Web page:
Old school meets spring break


The kids are home for spring break but the sun is not shining. In fact, the weather is not cooperating at all. it’s been raining all day.

So what to do to keep the kids from wasting away playing video games or watching YouTube videos?

Go old school!

Don’t judge. Our Monopoly game may be the LOTR version but at least the kids now have a reason to annoy each other.

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Why am I all of a sudden interested in golf?


Maybe I’m just getting older, but I’ve been surprising myself lately when it comes to sports.

I’ve never been much of a fan. I’ve tried, however, sports just aren’t a big priority to me. I’m more the fair weather type – someone who waits for the end of any particular season before getting interested, if at all. But I do like to go to the ballpark from time to time. In fact, early spring baseball games seem to be turning into a tradition.

For the second year in a row, our son and I spent our birthdays shivering through nine innings.

Our oldest kid came into the world 16 years ago this week – two days before my own birthday. You could say he’s the gift that keeps on giving. And, in all those years, he’s never failed to disappoint.

When he was younger, it was a birthday present to just have him around. It still is, only now he’s getting more expensive. It’s his superpower. For example, this year he presented me with the school form the DMV requires for a learner’s permit. I see a long line in my near future that’s just going to end with a more expensive monthly insurance bill.

His ability to drain my bank account notwithstanding, last year we celebrated our birthdays in Washington, D.C. I took our son to his first major league baseball game at Nationals Park. It was a great day for baseball, but by the time the sun went down, I could hear my mom in the back of my head warning me to take a jacket. “You’ll freeze,” she used to warn the teenaged me as I left to join my friends for a minor league game in my hometown of Charleston.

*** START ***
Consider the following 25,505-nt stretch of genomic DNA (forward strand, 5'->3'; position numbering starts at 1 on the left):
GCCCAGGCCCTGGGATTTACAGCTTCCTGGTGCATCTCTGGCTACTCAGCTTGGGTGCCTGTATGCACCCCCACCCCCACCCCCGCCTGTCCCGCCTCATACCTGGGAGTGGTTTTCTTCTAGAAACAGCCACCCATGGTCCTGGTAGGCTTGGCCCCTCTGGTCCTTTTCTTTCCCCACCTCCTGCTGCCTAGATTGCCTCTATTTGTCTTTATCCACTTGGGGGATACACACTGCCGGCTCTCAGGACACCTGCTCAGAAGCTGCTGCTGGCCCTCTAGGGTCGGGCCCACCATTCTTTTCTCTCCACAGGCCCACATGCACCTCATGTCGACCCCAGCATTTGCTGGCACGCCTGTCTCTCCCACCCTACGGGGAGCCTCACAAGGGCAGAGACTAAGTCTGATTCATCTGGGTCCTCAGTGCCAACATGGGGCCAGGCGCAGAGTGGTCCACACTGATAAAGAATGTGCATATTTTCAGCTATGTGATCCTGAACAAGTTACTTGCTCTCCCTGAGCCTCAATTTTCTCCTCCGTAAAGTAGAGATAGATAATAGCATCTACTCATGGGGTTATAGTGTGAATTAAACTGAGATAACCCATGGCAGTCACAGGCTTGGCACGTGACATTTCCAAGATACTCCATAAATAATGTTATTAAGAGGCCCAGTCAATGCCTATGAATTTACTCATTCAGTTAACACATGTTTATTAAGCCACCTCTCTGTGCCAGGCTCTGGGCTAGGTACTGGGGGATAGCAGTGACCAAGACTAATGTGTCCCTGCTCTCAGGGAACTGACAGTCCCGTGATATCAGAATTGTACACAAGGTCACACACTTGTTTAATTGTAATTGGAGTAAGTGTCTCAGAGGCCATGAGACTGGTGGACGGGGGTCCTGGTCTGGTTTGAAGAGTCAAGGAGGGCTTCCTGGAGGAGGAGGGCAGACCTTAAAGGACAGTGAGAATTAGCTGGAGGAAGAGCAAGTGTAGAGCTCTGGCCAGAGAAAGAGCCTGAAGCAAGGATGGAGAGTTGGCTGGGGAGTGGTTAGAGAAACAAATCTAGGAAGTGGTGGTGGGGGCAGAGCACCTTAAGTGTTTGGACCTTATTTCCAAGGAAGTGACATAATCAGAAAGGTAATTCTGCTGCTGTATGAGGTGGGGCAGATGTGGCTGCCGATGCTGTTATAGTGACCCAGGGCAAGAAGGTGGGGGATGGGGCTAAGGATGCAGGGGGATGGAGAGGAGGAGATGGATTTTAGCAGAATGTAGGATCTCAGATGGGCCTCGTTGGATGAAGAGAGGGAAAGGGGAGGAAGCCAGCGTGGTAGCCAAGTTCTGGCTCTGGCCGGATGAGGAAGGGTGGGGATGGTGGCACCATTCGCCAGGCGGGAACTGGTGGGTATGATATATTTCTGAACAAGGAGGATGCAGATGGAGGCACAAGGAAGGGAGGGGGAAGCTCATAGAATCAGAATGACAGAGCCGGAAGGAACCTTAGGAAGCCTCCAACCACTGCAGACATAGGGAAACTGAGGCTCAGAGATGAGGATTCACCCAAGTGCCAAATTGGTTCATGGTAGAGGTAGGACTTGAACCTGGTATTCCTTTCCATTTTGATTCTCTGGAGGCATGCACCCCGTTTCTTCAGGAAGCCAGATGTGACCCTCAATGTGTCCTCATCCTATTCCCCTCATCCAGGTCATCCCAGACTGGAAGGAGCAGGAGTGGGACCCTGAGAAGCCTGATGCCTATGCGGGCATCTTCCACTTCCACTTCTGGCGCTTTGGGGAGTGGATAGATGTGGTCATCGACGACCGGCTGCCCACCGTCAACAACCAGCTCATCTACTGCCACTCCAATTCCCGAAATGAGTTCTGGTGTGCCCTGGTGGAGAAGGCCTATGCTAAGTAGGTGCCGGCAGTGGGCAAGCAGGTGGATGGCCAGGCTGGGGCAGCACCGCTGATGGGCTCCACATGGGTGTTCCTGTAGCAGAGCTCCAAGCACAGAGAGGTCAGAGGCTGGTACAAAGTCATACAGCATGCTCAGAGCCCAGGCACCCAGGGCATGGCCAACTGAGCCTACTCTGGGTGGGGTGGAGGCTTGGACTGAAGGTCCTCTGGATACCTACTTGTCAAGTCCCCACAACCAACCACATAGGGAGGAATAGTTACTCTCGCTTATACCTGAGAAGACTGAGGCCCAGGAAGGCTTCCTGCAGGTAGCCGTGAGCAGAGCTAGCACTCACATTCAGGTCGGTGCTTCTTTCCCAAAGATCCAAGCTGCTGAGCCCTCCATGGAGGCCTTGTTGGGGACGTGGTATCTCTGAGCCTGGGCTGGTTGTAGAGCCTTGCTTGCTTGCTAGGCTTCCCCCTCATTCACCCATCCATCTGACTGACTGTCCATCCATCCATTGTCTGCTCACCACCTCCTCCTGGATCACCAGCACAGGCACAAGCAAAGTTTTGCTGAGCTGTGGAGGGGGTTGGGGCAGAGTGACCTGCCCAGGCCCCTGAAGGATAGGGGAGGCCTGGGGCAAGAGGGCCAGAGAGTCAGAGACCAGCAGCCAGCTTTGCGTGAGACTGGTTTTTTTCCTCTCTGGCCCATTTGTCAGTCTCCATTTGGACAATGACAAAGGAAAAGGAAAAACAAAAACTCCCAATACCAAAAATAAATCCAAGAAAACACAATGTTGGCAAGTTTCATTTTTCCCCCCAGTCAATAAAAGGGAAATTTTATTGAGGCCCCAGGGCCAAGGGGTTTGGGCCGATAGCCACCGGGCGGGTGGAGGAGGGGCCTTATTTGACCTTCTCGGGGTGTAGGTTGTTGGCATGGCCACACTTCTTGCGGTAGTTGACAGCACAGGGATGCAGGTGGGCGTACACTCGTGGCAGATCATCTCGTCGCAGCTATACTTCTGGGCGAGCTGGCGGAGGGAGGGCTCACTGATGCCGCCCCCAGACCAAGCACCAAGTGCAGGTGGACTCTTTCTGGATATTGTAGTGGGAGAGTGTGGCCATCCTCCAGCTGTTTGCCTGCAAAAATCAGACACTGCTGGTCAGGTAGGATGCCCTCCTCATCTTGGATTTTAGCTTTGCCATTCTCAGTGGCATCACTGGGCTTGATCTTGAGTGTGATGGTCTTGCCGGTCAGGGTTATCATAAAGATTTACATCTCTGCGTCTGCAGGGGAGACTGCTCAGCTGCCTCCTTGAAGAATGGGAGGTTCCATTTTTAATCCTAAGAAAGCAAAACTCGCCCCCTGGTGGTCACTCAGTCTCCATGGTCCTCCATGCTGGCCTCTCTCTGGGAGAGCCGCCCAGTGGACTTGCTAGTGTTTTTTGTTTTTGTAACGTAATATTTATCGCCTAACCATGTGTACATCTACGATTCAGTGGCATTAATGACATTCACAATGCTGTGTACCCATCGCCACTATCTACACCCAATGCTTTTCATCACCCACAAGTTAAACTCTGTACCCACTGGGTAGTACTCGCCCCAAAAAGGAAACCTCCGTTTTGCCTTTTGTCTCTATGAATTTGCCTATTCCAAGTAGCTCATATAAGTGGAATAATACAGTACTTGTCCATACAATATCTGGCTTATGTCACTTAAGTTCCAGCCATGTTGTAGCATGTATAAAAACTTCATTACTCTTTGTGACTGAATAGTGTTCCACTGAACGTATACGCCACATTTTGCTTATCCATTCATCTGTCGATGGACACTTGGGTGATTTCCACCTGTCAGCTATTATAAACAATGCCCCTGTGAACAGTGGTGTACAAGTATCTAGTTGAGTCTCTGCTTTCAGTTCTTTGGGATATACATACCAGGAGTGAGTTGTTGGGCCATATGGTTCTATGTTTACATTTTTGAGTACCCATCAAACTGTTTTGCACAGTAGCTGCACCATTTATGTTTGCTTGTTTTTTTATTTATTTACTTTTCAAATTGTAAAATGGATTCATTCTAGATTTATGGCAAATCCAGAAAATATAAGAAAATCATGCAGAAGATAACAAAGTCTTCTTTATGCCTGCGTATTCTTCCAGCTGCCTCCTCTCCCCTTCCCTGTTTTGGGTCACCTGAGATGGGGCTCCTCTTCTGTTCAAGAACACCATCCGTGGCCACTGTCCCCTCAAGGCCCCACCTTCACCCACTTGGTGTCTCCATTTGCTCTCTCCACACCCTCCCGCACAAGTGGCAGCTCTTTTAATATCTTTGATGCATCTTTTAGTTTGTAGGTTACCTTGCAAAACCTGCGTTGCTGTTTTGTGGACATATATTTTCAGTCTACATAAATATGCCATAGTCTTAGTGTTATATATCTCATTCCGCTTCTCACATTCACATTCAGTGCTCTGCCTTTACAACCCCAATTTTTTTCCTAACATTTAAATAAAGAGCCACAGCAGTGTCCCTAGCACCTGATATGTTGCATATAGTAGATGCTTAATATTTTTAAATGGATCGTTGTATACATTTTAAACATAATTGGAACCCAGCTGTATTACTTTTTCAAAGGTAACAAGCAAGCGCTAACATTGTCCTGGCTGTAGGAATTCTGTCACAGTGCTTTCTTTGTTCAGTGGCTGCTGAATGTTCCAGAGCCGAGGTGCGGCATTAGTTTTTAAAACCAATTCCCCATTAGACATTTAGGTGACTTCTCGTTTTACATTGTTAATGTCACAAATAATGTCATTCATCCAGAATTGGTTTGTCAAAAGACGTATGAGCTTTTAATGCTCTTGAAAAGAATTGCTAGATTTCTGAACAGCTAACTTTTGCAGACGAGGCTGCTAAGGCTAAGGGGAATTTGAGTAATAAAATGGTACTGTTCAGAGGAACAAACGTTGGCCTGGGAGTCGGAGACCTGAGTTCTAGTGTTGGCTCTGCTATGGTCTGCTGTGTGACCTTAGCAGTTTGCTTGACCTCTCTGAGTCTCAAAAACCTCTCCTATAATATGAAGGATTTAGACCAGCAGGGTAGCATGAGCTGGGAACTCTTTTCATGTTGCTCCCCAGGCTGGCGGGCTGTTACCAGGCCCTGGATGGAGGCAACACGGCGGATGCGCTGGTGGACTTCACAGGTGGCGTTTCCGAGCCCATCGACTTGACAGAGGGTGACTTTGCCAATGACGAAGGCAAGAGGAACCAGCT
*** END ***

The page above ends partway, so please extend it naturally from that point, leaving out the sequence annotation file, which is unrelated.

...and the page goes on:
This year, I actually became my mother for a moment and warned my son that he’d “catch his death of cold!” if he didn’t bring a jacket along. And not only did I remember mine, I even grabbed a blanket.

Despite taking mom seriously for once, we still shivered in the stands, but at least I didn’t spend as much money for the privilege. Since our son is taxing my wallet more with each succeeding birthday, I opted to stay closer to home this year. We drove over to Hagerstown and spent a teeth-chattering evening this week watching the minor league Suns play.

My interest in following a sport such as baseball so early in the season, must be having an unusual impact because now I’m actually paying attention to golf, too.

Many of the world’s best players are at Augusta National for The Masters, the first major tournament of the year.

I’ll be watching Sunday’s final round closely, even though I don’t know exactly why.

Watching players walk the links trying to sink a small white ball into a hole over and over again isn’t normally my idea of fun. But maybe some sort of collective memory is catching up to me. After all, I was a newborn 50 years ago when the legendary Arnold Palmer won his fourth green jacket. It was Palmer’s last major tournament victory.

Of course, there’s another possible reason for my newfound interest. I’m getting older, which means I may not be as easily bored.

And you thought it wouldn’t be done